Little wonder that he often thought of writing less—or of giving up writing altogether. As early as 1949, he spoke of “deliverance” from writing, and as late as 1965, he voiced the hope that the urge to write would die of its own accord. In part, these recurrent renunciations express a writer’s frustration, but their origins lay deeper than that. For Merton, the practice of writing was culpably suspect, insofar as it glorified the writer and amplified the “ego-self.” By its very nature, the act of writing clashed with the practice of quiet worship, in which “the entire ego-self silences and abases itself in the presence of Invisible God…” Moreover, in his later life Merton came to distrust both the polluted medium of language and the dualistic thinking it embodied. “We are all wound up in lies and illusions,” Merton wrote to James Laughlin in 1961, “and as soon as we begin to think and talk, the machinery of falsity operates automatically.” How much better to be silent:
No writing on the solitary, meditative dimensions of life can say anything that has not already been said better by the wind in the pine trees. These pages seek nothing more than to echo the silence and peace that is “heard” when the rain wanders freely among the hills and forests. But what can the wind say when there is no hearer? There is then a deeper silence: the silence in which the Hearer is No-Hearer. That deeper silence must be heard before one can speak truly of solitude.
Significantly, those poignant remarks appear in Merton’s preface to the Japanese edition of his Thoughts in Solitude (1966). With their overtones of the Zen koan (“the Hearer is No-Hearer”), they reflect their author’s gravitation toward Asian culture in general and Zen in particular. Merton’s embracing of the Zen tradition, which he saw as entirely compatible with Christianity, may well have been a matter of temperament, but it also reflected his moral and philosophical outlook. In Asian culture Merton perceived the much-needed qualities of “patient waiting” and “silent wisdom.” In Zen art he found a refreshing absence of “self-display,” the Zen artist being “empty, invisible, and incapable of being displayed.” And, most centrally, in the lives of Zen poets and philosophers he found examples of a “unified existence,” in which such ordinary actions as eating and walking become “philosophical acts which grasp the ultimate principles of life in life Itself and not in abstraction.” From such an existence come “the aphorisms of great Asian contemplatives or Christian saints—and the poems of Zen masters.”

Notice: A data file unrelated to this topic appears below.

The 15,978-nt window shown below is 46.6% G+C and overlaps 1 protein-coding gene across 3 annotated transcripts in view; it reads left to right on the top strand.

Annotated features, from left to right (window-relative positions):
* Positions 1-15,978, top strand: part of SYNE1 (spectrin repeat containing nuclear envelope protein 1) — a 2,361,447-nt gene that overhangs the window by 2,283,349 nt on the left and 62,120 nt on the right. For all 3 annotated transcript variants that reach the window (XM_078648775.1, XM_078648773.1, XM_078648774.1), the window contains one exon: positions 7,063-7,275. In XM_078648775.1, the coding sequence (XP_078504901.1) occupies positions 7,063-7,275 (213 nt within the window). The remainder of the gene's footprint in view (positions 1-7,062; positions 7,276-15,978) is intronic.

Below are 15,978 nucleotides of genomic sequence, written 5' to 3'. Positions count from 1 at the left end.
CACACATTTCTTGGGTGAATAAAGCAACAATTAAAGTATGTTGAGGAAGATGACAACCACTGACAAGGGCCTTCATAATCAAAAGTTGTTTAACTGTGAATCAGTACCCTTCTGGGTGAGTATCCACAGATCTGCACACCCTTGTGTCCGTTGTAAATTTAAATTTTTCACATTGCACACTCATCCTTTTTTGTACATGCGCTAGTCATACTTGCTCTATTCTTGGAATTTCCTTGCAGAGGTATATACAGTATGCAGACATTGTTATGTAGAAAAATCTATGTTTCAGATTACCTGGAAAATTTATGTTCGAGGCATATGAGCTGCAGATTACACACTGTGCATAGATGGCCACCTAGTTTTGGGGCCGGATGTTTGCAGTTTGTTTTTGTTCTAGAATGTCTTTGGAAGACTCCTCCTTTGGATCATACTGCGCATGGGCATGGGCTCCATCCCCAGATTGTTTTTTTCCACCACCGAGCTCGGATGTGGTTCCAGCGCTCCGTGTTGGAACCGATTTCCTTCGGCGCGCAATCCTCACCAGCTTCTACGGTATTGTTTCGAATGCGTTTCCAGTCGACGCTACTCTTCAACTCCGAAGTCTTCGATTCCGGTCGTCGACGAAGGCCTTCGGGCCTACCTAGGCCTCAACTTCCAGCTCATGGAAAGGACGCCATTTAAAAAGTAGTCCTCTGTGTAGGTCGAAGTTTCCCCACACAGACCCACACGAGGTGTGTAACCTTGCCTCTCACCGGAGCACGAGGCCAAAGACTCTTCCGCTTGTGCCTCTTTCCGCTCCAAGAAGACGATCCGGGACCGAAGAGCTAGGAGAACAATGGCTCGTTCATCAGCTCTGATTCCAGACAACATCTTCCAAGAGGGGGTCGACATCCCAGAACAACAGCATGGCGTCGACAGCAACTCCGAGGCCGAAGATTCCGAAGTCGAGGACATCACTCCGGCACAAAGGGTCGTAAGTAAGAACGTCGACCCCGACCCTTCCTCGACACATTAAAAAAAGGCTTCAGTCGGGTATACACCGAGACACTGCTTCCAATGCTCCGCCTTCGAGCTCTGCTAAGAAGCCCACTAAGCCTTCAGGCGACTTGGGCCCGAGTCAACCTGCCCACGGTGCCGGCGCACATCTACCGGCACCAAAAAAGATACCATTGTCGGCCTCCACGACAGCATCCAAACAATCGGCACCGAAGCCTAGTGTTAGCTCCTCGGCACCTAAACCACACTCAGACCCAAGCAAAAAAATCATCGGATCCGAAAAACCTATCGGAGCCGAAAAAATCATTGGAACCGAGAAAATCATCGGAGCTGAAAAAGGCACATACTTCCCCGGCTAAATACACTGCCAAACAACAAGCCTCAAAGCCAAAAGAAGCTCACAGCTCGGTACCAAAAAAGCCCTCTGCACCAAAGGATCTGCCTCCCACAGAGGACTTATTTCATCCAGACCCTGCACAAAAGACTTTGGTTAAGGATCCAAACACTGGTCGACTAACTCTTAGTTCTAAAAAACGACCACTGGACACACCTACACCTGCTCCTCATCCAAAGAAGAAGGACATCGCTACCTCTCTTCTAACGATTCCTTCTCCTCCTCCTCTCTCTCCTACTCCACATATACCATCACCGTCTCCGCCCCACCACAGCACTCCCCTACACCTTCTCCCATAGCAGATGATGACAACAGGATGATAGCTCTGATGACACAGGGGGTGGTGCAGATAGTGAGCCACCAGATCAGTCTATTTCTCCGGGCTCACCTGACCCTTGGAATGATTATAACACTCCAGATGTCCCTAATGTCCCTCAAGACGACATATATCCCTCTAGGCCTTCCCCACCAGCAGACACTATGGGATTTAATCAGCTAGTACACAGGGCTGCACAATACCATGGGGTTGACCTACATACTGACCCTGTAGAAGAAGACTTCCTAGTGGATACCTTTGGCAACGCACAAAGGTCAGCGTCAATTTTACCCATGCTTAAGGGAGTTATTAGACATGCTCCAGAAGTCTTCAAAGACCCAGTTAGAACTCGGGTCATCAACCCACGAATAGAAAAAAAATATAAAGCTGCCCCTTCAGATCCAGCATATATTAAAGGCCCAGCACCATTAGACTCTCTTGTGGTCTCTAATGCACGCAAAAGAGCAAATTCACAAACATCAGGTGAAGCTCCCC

Though earnestly sought, a truly unified existence would elude Thomas Merton. Yet in the concept of writing as a spiritual calling, as in the image of himself as a “writing hermit,” he found ways to frame his dilemma. In 1948, in a letter to Evelyn Waugh, he recognized that writing was in some way “tied up with the whole process of [his] sanctification.” And in 1964, in a letter to Dom Jean-Baptiste Porion, he looked back on his life as writing hermit:
As I reflect over the past and over God’s grace in my life there are only two things that are more or less certain to me: that I have been called to be at once a writer and a solitary. The rest is confusion and uncertainty.
However tentative, this represents at least a provisional resolution. Writer and monk were of a piece, if not quite one and the same. And perhaps for Thomas Merton, as for Po-Chu-I, the general direction was not really so uncertain. Of the making of many books there would be no end.
Ben Howard is professor of English Emeritus at Alfred University in western New York state. His most recent collection of poems is Dark Pool. He conducts the Falling Leaf Zazenkai, a Zen sitting group in Alfred, New York.